@ninjagecko: I downvoted; I hope I didn't offend you. I don't usually downvote, but I think it's inappropriate to offer a series of debugging steps that I don't think he'll understand the logic behind. I tend to offer very thorough explanations when it comes to answering novice questions. In my humble opinion it's important for someone at this level to see examples of code that works, along with explanations behind the logic of the code. I think your way is more analogous to showing him how to gut the fish once he gets it. He'll never learn how to debug if he doesn't know what to look for :) – machine yearning Jul 16 '11 at 7:50

Let me offer an answer that I think will help you debug. You said you got the error:

Tablero = array('b'[Boardsize, Boardsize])
TypeError: string indices must be integers

Consider the content of the error. The index operator is square brackets immediately after a variable, myvar[n], and whatever n you put in between those square brackets will be considered an index of that variable myvar. You usually index what are called "sequence types" (that is, list, tuple, and string) with integer indices. The message after your TypeError indicates that your code tried to index a string with something other than an integer. Here's an example that you can try yourself in the interactive interpreter:

>>> mystr = 'cool beans, bro!' # define a string (sequence type)
>>> mystr                    # echo the value of the string by entering its name
'cool beans, bro!'

>>> mystr[0] # sequence indices start at 0, so this gives us the first character

>>> mystr[6] # similarly, the seventh character (index 6)

>>> mystr['cool story, sis!'] # a string is not a valid index of a string
TypeError: string indices must be integers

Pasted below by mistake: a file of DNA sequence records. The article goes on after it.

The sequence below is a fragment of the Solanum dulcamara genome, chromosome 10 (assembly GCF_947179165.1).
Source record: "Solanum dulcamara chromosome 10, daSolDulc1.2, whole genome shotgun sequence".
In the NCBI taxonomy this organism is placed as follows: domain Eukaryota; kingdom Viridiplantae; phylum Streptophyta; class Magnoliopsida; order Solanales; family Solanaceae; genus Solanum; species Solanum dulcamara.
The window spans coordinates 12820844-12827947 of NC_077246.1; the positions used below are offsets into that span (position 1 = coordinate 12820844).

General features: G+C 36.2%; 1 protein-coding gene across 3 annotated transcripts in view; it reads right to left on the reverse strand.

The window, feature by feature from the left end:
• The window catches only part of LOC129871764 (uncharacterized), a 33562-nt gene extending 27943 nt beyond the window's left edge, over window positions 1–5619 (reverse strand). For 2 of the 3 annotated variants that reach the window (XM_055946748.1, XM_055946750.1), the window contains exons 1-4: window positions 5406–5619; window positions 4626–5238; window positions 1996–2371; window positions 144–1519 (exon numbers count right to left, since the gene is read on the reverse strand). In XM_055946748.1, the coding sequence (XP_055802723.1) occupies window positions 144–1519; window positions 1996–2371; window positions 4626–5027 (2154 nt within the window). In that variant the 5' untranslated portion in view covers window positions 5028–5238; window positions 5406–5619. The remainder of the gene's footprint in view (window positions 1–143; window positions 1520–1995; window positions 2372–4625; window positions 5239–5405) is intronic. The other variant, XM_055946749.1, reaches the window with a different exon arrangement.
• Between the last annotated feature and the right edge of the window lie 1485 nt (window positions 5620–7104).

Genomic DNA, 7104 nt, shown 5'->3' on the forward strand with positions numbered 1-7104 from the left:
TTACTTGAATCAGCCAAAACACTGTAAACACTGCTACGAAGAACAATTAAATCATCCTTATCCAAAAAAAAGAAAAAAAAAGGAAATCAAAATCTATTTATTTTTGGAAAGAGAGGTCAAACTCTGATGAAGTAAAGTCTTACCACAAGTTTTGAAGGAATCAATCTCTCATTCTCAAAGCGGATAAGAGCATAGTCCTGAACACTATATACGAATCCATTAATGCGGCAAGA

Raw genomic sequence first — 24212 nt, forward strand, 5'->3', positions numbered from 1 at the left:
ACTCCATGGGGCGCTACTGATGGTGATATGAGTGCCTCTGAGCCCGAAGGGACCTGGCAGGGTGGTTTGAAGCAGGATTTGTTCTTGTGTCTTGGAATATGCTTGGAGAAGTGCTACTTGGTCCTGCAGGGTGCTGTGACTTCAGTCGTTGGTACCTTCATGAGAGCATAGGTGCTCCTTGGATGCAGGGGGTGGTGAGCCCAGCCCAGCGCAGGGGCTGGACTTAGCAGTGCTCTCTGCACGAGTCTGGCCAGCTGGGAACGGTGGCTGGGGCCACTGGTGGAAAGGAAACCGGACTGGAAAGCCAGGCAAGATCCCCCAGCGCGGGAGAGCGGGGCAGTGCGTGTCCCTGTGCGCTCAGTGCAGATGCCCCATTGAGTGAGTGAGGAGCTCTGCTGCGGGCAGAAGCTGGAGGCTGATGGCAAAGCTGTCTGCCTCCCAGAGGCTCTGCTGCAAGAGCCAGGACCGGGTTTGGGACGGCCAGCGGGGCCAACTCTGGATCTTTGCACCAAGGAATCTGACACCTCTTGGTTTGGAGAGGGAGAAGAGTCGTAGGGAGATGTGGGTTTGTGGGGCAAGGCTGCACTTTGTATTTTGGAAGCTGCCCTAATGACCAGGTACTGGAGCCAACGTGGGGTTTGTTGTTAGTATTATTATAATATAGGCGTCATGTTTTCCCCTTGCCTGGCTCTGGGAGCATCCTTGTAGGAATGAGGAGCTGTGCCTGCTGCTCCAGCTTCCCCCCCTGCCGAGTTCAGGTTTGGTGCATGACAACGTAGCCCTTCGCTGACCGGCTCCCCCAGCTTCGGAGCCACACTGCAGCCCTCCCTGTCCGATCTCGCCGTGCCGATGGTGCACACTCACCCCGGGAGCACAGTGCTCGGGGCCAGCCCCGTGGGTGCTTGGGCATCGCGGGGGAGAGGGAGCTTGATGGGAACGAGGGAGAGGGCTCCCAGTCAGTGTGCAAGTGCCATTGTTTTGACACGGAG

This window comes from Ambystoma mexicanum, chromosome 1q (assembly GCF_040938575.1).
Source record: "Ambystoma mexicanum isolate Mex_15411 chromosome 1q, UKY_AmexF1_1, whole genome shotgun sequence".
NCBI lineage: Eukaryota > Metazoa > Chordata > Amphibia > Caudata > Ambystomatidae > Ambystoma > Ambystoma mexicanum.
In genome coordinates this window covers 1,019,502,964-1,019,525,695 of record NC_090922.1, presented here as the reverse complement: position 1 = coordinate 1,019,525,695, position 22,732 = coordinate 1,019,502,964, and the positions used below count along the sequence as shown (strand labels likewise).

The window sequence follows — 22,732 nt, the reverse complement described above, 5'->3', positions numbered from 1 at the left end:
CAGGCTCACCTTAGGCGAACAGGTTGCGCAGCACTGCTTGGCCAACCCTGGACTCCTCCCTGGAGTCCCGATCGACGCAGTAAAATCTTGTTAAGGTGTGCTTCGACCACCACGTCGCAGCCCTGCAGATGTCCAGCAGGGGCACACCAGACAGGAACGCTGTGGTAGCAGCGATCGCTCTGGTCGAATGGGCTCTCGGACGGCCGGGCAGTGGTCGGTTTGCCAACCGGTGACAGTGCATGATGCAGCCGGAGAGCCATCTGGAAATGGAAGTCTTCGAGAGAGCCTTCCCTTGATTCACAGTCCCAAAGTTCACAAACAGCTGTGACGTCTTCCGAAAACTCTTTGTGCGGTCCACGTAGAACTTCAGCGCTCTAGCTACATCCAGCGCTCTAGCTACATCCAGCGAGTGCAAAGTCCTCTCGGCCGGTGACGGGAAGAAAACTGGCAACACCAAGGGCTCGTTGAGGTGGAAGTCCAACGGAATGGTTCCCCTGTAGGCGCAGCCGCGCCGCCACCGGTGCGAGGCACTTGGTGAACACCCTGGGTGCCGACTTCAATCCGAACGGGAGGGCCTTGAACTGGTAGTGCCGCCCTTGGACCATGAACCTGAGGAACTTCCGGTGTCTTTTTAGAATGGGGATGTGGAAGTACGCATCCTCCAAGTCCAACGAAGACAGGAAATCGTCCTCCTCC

But where in your code, you say, did you try to index a string? Well, putting square brackets immediately after any variable makes python assume you're trying to access a value at some index of it. Your code says 'b'[Boardsize, Boardsize]. If you want to pass both 'b' and [Boardsize, Boardsize] as parameters to your array constructor, you'll need to put a comma between these values, like:

Tablero = array('b', [Boardsize, Boardsize])

However I would caution against using the array type at all, unless you think you have a very good reason to. It's tough to see the logic of this, especially coming from some other programming paradigms, but in python it's much simpler to stick with the generic list data structure when you can get away with it. A list is much like an array but in the latter you have to tell it what size data you'll be giving it ahead of time, which is usually unnecessarily specific except when trying to highly optimize with respect memory management. To define a list it's as simple as:

tablero = [ ]

Note two things here. First, as a convention in python, most variable names should be lowercase or lower_with_underscores. Second, the square brackets not immediately after a variable in this context mean something entirely different from the indexing operator: they denote a list constructor, meaning that any comma-separated values inside the brackets become the values of a new list. So the expression

[Boardsize, Boardsize]

would give you a list containing two values (Boardsize and Boardsize, respectively). I'll leave it to you to figure out how to use the list type to suit your needs, try the brief tutorial in the official documentation, and note also that you can make nested lists.

Thanks to ninjagecko for helping me brainstorm a useful answer.

share|improve this answer

For the example code

Tablero = array('b'[Boardsize, Boardsize])
TypeError: string indices must be integers

Integer indices are not allowed. To get it working you can declare the DICT as specified below:

Tablero = {}
Tablero = array('b'[Boardsize, Boardsize])
TypeError: string indices must be integers

Hope this works for you.